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Staff Sgt. Thomas Ward from the 86th Aircraft Maintenance Squadron was met by his wife Kerri, Samantha, 2, and Asa, 8, as he returned to Ramstein Air Base, Germany, on Thursday from a rotation in Iraq.
Staff Sgt. Thomas Ward from the 86th Aircraft Maintenance Squadron was met by his wife Kerri, Samantha, 2, and Asa, 8, as he returned to Ramstein Air Base, Germany, on Thursday from a rotation in Iraq. (Ben Murray / S&S)

The following correction to this story was printed in the December 21 edition: "A December 18 story about the 37th Airlift Squadron’s return from Iraq contained an error. All of the squadron’s C-130 Hercules aircraft have not yet returned to Ramstein Air Base, Germany."

RAMSTEIN AIR BASE, Germany — Increased military cargo flights in Iraq have had little effect on airlift squadrons based at Europe’s cargo-hauling hub, airmen and U.S. Air Forces in Europe officials said this week.

The Air Force’s top general said Tuesday that C-130 Hercules and C-17 Globemaster cargo lifters have picked up their pace over the past month to decrease the time ground troops spend on dangerous supply routes. But USAFE officials said they have not been asked to provide more aircraft.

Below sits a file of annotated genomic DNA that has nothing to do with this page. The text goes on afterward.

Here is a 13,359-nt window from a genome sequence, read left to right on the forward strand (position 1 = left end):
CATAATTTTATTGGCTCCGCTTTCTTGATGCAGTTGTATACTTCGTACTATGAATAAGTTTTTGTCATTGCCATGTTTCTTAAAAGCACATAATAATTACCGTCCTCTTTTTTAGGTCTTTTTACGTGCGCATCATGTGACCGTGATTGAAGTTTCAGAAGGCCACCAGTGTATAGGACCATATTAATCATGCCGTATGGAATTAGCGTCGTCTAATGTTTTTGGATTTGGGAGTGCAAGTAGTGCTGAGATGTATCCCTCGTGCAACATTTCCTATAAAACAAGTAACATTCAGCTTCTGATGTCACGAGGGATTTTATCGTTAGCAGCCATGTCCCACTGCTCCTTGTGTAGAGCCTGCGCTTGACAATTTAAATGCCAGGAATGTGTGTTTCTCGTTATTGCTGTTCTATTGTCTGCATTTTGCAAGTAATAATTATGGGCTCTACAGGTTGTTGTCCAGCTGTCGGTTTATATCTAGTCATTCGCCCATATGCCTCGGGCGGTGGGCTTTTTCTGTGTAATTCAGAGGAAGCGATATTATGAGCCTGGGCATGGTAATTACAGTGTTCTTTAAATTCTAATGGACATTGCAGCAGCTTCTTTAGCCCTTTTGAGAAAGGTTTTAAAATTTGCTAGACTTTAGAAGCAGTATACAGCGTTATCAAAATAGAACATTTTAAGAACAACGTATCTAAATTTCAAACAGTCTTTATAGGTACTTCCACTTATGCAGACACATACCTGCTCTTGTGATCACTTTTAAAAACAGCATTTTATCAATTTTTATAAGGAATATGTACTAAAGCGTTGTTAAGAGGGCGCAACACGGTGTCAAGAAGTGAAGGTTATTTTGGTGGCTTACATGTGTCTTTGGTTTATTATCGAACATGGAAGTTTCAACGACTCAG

Crewmembers of Ramstein C-130 crews just back from Iraq likewise said their missions in Iraq did not change noticeably in recent weeks.

Lt. Col. Bill Arthur, director of operations at USAFE’s Air Mobility Operations Control Center, which oversees Ramstein aircraft being sent to Iraq, said USAFE had “not received any requirements,” for the base’s 18 C-130 Hercules since the stepped-up airlift began last month.

On Tuesday, Air Force Chief of Staff Gen. John P. Jumper told reporters in Washington that transport planes in Iraq were carrying 25 percent more now than they had when he last visited in early November.

Cargo lifters have carried an average of 450 tons of supplies per day over the past month, up from an average of about 350 tons per day, according to media reports.

But Capt. Mike Contardo, a Hercules co-pilot with the Ramstein-based 37th Airlift Squadron — who returned from Kuwait on Thursday after 60 days in the region — said his missions were “pretty steady-state.”

Contardo and his crew primarily moved personnel in and out of Baghdad and Balad, Iraq, but they also moved some cargo. Aircrews flying missions into Iraq are already so busy that more planes or different types of cargo would likely just get assimilated into the mix, Contardo said. “There’s enough Hercs out there that it wouldn’t change much,” he said.

With the return of Contardo’s aircraft this week, all of Ramstein’s C-130s are back in Germany. Air Force cargo missions may continue to expand in Iraq, with the tonnage of daily shipments continuing to rise, according to media reports.

Arthur said he couldn’t speculate on what resources USAFE might be required to provide in that case.

“It’s really tough to say what those requirement [might be],” he said, but added that USAFE is “postured to respond,” to any increased mission demands.

That an increase in cargo missions might mean more flights over dangerous territory didn’t seem to faze the pilots. The airmen said they’ll deliver their cargo when and where the mission requires. “If they put it in the back, we’ll take it anywhere,” said Capt. Marc Lovelace, another co-pilot with the 37th Airlift Squadron.

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